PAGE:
I’d have to say that it is a combination of all the above (maybe not the big knobs), plus the fact that Doug Fearn just got it right. The frequency selections offer more options than a Pultec. Unlike the original EQP-1A, which only offers low boost and low cut at the same frequency, and high boost and high cut at different frequencies, the VT-4 has an extra mid band cut thrown in, which is very cool and opens up lots of sonic options. With limited frequency options (4 on the low cut, 5 on low boost, 6 on mid cut, 8 on high boost with variable Q and 4 on high cut) and in 2dB steps at that, you might think that the control limitations would prevent you from getting the sound you want. That wasn’t my experience. The sweet sound of this equalizer will let you dial in more EQ than you ever imagined possible. And if you close your eyes and just turrrrnnnn the knobs, you may find yourself adding 14dB at 8k, a boost that would be intolerable from most EQs. But with the VT-4, you may find yourself smiling bigger and bigger the more you . . . turn the knob. When you’re done, you’ll be shocked at what your eyes tell you (the settings) and delighted by what your ears tell you. You can add enormous amounts of EQ and it all sounds good. Just decide how much “good” you want. The bottom end gets big without getting muddy. The top end gets sparkly without getting harsh. What more could you want?
Well, you might want all this at a lower price point. If you’re looking for a cheaper alternative to a vintage Pultec, look somewhere else. At $4,400 list for the single channel VT-4, you’ll spend about the same as a vintage EQP-1A would cost. But with the vintage (old) unit, there will be repair issues and parts failure or replacement that you won’t encounter with the Fearn, plus the Fearn has more control than a Pultec. So, if you want the Pultec magic, but can’t find one or two (I hunted for eight years before I found my consecutive serial numbered pair), you can buy the Fearn and not have to worry about what you’re missing. I dropped the VT-4 off at an extremely well equipped studio complex in Nashville. They already have about 20 Pultecs in their three rooms. What did they think of the VT-4? They liked it enough to buy four of them.
What does that tell you?
You can never have enough great equalizers.
TORN BETWEEN TWO LOVERS
So how do these units match up? First, the similarities: Both are built like brick houses, with solid chassis and high quality parts. Both sound wonderful, offering delightful results on everything I passed through them. Both use LC circuits for tone shaping.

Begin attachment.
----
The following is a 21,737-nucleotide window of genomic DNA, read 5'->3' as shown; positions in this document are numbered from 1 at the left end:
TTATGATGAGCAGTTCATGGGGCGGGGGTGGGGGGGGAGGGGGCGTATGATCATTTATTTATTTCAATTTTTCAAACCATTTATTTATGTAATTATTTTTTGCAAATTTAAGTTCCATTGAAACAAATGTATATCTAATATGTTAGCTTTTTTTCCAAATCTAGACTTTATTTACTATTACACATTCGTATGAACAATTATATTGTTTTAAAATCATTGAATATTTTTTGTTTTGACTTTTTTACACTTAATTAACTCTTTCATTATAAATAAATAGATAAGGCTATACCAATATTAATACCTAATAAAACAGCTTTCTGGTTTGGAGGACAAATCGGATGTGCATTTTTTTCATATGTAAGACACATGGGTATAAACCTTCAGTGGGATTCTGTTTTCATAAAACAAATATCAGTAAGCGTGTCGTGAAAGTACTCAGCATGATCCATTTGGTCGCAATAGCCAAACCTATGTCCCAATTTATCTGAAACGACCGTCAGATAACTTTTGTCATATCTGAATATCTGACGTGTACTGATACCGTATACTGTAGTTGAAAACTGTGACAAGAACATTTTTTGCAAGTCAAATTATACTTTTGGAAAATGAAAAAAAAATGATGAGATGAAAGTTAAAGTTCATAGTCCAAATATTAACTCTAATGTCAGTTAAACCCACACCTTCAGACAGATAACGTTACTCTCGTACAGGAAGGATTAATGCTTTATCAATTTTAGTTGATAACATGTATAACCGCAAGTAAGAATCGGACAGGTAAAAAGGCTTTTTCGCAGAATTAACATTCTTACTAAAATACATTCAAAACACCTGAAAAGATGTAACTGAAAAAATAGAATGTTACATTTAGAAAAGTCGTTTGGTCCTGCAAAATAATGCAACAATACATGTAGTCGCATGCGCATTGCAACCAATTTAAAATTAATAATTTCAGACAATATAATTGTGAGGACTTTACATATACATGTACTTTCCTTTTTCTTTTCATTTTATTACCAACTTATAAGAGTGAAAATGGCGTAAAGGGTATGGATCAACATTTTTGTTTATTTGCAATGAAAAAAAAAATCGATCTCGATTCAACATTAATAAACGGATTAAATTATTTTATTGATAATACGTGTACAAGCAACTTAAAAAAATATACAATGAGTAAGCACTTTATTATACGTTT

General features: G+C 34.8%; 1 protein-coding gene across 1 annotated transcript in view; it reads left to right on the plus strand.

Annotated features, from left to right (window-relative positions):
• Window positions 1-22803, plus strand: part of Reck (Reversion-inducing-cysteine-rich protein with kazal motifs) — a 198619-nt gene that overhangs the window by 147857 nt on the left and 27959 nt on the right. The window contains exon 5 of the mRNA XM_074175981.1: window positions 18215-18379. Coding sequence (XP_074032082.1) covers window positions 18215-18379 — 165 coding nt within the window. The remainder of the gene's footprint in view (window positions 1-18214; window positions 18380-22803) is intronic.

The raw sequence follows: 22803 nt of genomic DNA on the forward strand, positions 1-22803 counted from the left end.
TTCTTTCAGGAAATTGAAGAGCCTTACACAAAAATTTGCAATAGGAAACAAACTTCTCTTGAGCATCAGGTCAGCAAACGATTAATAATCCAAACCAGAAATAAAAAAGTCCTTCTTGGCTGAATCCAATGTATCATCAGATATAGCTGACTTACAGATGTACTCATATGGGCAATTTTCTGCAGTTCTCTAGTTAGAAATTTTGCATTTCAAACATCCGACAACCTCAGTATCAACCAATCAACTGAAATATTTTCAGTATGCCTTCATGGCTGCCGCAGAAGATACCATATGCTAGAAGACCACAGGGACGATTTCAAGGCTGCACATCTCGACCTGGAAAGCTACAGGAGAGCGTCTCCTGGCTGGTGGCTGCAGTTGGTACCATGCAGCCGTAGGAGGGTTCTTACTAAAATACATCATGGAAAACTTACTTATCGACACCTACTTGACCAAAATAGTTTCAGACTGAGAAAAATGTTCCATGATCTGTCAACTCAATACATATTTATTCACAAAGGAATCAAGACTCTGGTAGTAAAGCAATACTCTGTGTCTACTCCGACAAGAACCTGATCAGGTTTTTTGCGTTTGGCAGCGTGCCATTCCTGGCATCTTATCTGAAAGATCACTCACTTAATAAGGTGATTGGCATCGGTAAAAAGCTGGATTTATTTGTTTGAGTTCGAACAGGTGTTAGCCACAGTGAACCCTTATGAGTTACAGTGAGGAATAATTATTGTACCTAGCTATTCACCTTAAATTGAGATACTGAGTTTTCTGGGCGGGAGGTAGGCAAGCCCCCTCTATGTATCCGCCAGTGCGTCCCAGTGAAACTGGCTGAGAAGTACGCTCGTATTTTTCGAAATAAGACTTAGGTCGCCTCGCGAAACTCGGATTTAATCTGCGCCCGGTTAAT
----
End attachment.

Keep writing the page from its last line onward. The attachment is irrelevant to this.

In contrast, the first thing you might notice is that two channels of the VT-4 will eat up six rack spaces, while the EQ-2 will only take one. The VT-4 is bright red with yellow ochre lettering, while the EQ-2 features white lettering on a black panel. Though the Fearn makes a more impressive showing in a rack, the markings are difficult to read under low light. The EQ-2 is far more legible in dim studio light. The VT-4 has only one light on the front, an incandescent power indicator, but the EQ-2 has 22 LEDs and no power indicator. The Fearn has huge bakelite knobs, which make gratifying chunk sounds when you turn them. The EQ-2 has small knobs (one of my few complaints) that allow it to fit all its features into a single rack space. The Fearn features more limited control settings, but has a wonderful sweet sound that will allow extreme settings without complaint. The EQ-2 has amazing amounts of control and will let you tame problems that the Fearn simply cannot fix, but it can get hard when pushed to extremes (like +15 at 15K!).
The Fearn features old-school build technique where the EQ-2 offers a blend of new technology with old, featuring digital-controlled analog circuitry. The Fearn lists at $4,400 per channel, or $8,800 for the stereo pair. The EQ-2 by comparison seems a steal at $3,250 list price for the stereo unit.
WITH THIS CHOICE I THEE WED
The Fearn. The EQ-2. So you’re in the market for a great EQ, one that you can love like I, who have loved them both, love them, and you want to know which you should choose? Which? Who? What?
Well, that’s easy: both.
They both offer amazing sounds and each does something the other will not. They make a great combination, allowing surgical precision from the EQ-2 and broad stroke sweetness from the VT-4. I would recommend these units to anyone. While the Great River is staying with me, however, I’m going to have to save up a while for the Fearns. But they’ll be a great complement to my Pultecs, or a great Pultec for someone who doesn’t have any yet. And they will likely be worth more in the future because, like the Pultecs, I don’t think we can ever have enough great EQs.